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Thread: DIY Deliveries: More Women Go It Alone (US)

  1. #1

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    Default DIY Deliveries: More Women Go It Alone (US)

    More women are opting for do-it-yourself deliveries rather than dealing with the regulations, constrictions and rules they'd face if they gave birth in a hospital.

    Home births comprise about 1 percent of all U.S. births, and while no hard data exists to indicate how many of them take place without a midwife or doctor present, experts said the number of unassisted births is rising.

    More than 100 discussion groups about the subject have sprung up on Yahoo's Web site.

    One Woman's Story

    Christina Schafer is one mother who decided she wanted to take a different approach with her fourth child.

    She gave birth for the first time at home and didn't even have a nurse present. "Being at home, it's your domain. You're the one in charge, not the doctor," Schafer said.

    Giving birth to her son at home allowed Schafer the opportunity to move freely during labor. She monitored the baby's heartbeat herself and when she was ready, she pushed the infant out into a birthing pool, located in her bedroom.

    "I'm doing this because I think this is the safest option for him and the safest option for me and I'm not taking it lightly. It's not some kind of hippie decision," she said before her son was born.



    Schafer's latest childbearing experience, on Dec. 12, 2007, when she gave birth to a baby boy, differed vastly from her first birth.

    During her first pregnancy, Schafer gave birth in a hospital. After 16 hours of labor, she ended up having a Caesarean section.

    "I had planned on a natural childbirth, and I got completely the opposite. I just remember lying there in bed, cords coming out of everywhere," she said. "I really felt like I had failed, and I wanted the chance to do it the way I wanted to."

    Stringent hospital rules are just one reason more women are opting for unassisted births. Hospitals tend to support epidurals, fetal monitoring, inducements and C-sections, said author Jennifer Block.

    "Most hospital maternity wards are really stuck in a 1950s mentality. 'Just lie back, honey. We know what's best for you. You listen to us and you push when we tell you to push, or you have a C-section. And women who are going unassisted are -- they're rebeling against that. They're saying no," said Block, who wrote a book called "Pushed" on the topic.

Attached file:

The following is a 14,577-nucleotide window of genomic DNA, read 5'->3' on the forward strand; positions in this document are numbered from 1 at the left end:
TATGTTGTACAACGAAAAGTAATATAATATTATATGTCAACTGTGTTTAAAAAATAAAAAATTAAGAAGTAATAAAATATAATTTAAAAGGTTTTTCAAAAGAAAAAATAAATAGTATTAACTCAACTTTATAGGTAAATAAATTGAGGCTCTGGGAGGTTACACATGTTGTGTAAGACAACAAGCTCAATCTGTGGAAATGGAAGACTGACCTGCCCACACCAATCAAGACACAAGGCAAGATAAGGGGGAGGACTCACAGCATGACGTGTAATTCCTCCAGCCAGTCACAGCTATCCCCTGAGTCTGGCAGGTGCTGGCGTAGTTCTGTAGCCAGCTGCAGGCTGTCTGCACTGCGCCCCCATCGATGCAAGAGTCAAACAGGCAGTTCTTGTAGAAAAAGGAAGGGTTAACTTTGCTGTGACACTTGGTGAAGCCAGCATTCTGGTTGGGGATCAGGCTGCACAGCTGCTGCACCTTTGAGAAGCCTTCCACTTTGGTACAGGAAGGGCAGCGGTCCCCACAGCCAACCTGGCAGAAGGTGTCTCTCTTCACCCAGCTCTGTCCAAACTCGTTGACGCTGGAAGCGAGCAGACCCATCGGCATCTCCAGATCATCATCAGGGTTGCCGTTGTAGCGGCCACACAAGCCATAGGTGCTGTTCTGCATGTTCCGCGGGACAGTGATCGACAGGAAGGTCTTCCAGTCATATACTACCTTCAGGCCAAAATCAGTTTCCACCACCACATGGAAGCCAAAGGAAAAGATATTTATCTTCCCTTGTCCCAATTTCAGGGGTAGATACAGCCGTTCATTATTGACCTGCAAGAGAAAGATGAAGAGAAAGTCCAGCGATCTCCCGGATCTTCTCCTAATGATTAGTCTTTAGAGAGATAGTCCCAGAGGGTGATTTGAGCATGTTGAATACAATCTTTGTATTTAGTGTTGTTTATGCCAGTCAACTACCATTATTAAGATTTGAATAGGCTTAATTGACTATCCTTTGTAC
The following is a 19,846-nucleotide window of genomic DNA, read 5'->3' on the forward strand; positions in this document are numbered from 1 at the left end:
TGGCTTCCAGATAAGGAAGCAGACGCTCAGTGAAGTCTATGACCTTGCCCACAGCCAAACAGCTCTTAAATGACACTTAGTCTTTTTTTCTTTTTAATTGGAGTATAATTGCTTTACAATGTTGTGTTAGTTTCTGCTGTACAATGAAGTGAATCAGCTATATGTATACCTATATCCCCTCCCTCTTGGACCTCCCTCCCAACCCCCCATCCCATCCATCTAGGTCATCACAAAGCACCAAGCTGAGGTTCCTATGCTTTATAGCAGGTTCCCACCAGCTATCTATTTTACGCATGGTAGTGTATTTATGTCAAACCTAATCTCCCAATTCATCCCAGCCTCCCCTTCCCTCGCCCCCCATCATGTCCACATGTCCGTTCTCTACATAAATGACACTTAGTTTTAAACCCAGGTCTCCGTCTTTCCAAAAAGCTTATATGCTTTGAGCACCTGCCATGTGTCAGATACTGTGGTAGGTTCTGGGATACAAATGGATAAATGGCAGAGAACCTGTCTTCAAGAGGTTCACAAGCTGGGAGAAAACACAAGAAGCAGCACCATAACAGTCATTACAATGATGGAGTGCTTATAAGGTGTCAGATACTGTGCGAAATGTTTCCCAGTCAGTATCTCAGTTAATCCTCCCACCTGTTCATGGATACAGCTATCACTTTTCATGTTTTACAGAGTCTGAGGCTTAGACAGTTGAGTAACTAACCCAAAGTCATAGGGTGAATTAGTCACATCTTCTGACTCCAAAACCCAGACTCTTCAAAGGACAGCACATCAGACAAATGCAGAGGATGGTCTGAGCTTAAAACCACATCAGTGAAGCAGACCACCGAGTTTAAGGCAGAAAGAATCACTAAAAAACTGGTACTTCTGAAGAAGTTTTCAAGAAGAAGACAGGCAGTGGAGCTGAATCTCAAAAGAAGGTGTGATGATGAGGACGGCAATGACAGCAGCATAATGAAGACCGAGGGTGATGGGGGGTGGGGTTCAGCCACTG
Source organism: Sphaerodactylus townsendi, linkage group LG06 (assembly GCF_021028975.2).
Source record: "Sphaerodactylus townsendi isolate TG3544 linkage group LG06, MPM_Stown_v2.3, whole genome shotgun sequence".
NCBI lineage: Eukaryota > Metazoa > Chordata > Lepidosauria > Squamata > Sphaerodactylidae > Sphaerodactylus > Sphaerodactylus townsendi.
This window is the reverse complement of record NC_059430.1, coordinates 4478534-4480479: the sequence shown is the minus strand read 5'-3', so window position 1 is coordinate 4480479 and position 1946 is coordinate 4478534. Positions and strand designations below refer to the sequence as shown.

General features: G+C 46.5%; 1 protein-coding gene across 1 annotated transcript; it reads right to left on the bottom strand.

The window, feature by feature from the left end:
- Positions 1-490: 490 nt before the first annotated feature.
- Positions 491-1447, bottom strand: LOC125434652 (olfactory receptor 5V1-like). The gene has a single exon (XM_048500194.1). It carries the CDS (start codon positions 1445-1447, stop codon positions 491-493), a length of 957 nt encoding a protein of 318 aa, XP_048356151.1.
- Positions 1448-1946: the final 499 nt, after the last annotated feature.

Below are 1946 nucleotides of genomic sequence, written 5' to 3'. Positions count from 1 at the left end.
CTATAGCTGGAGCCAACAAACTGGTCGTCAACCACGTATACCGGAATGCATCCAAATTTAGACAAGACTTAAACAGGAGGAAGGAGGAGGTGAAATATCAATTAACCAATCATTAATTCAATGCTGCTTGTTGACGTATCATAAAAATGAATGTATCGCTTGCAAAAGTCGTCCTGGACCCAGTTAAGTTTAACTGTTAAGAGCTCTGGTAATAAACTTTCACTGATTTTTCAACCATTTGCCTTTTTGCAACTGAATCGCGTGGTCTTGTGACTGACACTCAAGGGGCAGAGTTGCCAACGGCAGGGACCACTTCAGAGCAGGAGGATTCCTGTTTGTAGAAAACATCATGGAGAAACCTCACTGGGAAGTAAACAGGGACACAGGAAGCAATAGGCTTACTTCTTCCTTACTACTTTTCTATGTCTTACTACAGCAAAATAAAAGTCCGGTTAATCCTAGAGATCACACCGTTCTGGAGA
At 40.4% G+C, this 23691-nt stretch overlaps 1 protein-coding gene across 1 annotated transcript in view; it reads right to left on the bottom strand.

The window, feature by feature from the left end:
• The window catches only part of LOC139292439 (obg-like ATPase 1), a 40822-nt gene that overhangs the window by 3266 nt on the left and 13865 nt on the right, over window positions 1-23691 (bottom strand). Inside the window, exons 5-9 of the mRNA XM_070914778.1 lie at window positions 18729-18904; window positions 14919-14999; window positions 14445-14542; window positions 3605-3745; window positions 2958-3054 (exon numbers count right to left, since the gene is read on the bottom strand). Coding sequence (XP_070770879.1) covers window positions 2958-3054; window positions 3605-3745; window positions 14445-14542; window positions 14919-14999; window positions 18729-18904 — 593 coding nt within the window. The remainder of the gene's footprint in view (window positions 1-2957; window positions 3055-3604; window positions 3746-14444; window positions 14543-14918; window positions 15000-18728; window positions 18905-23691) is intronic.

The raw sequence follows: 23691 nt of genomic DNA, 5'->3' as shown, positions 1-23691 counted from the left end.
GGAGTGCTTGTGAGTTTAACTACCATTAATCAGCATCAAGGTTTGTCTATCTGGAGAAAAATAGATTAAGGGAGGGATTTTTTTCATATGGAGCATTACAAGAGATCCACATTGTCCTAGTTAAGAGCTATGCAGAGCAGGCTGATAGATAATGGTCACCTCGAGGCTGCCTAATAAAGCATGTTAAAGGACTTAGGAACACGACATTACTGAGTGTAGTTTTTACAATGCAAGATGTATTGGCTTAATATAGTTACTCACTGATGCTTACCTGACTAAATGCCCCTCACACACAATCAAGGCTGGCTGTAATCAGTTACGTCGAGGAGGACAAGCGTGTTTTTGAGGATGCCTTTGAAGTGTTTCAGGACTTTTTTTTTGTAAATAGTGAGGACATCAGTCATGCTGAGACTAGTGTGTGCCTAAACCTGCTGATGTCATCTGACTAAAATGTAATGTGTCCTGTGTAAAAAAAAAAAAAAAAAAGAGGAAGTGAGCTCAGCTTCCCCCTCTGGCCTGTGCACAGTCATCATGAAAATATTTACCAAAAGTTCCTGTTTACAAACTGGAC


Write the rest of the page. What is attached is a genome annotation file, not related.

The type of women seeking unassisted births varies, Block said.

    "All sorts of women are choosing to give birth unassisted. I met lawyers, doctors even, professional people who choose home birth," said Block, who wrote a book about unassisted pregnancies.

    Delivery Dangers

    However, childbirth can also come with complications, and doctors said unassisted childbirths could be dangerous for mother and child.

    The baby could be born in a breach position, or with the umbilical cord wrapped around its neck. The mother could suffer from significant tearing or from a maternal hemorrhage and bleed to death in as little as five minutes.

    "What women need to appreciate is that the few hours of labor are the most dangerous time during the entire lifetime of the soon-to-be-born child," said Dr. Frank Chervenak, Chairman of Obstetrics and Gynecology at New York Presbyterian/Weill Cornell. "Because of this, I would argue ... all soon-to-be born children have a right to access immediate Caesarean delivery, and women who are denying this right are irresponsible."

    Deciding to deliver at home was not an easy decision for Schafer or her husband, Matt, especially since his mother is a nurse.

    "Just from a grandmother's perspective, she's worried about it. I think it's a concern, but they understand why we're doing it," Matt Schafer said. "We thought this was the safest for both her and the baby."

    Christina Schafer said a woman should trust herself no matter what birth method she chooses.

    "For me, the birth was just a reminder that no matter where you're giving birth -- whether it's at home or in a completely medicalized environment -- it's really the woman who is doing everything," Schafer said. "The woman [is the one who] should be calling the shots."
    Kelly xx

    Creator of BellyBelly.com.au, doula, writer and mother of three amazing children
    Author of Want To Be A Doula? Everything You Need To Know
    Follow me in 2015 as I go Around The World + Kids!
    Forever grateful to my incredible Mod Team and many wonderful members who have been so supportive since 2003.

  2. #2
    Matryoshka Guest

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    I find Freebirthing so interesting, wish i had the guts!!!

    Unfortunately they were critisizing this on The View saying how irresponsible it is.... hopefully the increase promotes more education.